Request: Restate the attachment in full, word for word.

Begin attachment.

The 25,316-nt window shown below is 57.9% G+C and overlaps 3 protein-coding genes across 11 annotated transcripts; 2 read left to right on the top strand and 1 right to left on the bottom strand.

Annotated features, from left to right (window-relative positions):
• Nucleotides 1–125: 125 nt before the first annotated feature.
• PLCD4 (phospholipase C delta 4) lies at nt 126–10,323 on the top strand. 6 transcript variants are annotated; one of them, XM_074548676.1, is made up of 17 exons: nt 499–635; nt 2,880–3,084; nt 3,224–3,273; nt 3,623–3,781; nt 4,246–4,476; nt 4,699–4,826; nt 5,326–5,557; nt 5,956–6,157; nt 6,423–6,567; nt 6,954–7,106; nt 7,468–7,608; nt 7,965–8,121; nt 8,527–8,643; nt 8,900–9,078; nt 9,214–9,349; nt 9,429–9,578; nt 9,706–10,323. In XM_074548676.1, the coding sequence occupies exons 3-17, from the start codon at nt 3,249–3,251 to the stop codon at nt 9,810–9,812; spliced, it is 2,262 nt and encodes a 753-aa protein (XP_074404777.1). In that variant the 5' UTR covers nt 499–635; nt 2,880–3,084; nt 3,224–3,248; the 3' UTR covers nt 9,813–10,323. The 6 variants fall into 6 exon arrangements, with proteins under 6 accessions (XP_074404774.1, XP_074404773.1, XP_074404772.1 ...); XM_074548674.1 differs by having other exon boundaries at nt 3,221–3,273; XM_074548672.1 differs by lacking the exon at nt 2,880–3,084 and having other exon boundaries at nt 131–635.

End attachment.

The 25,316-nt window shown below is 57.9% G+C and overlaps 3 protein-coding genes across 11 annotated transcripts; 2 read left to right on the top strand and 1 right to left on the bottom strand.

Annotated features, from left to right (window-relative positions):
• Nucleotides 1–125: 125 nt before the first annotated feature.
• PLCD4 (phospholipase C delta 4) lies at nt 126–10,323 on the top strand. 6 transcript variants are annotated; one of them, XM_074548676.1, is made up of 17 exons: nt 499–635; nt 2,880–3,084; nt 3,224–3,273; nt 3,623–3,781; nt 4,246–4,476; nt 4,699–4,826; nt 5,326–5,557; nt 5,956–6,157; nt 6,423–6,567; nt 6,954–7,106; nt 7,468–7,608; nt 7,965–8,121; nt 8,527–8,643; nt 8,900–9,078; nt 9,214–9,349; nt 9,429–9,578; nt 9,706–10,323. In XM_074548676.1, the coding sequence occupies exons 3-17, from the start codon at nt 3,249–3,251 to the stop codon at nt 9,810–9,812; spliced, it is 2,262 nt and encodes a 753-aa protein (XP_074404777.1). In that variant the 5' UTR covers nt 499–635; nt 2,880–3,084; nt 3,224–3,248; the 3' UTR covers nt 9,813–10,323. The 6 variants fall into 6 exon arrangements, with proteins under 6 accessions (XP_074404774.1, XP_074404773.1, XP_074404772.1 ...); XM_074548674.1 differs by having other exon boundaries at nt 3,221–3,273; XM_074548672.1 differs by lacking the exon at nt 2,880–3,084 and having other exon boundaries at nt 131–635.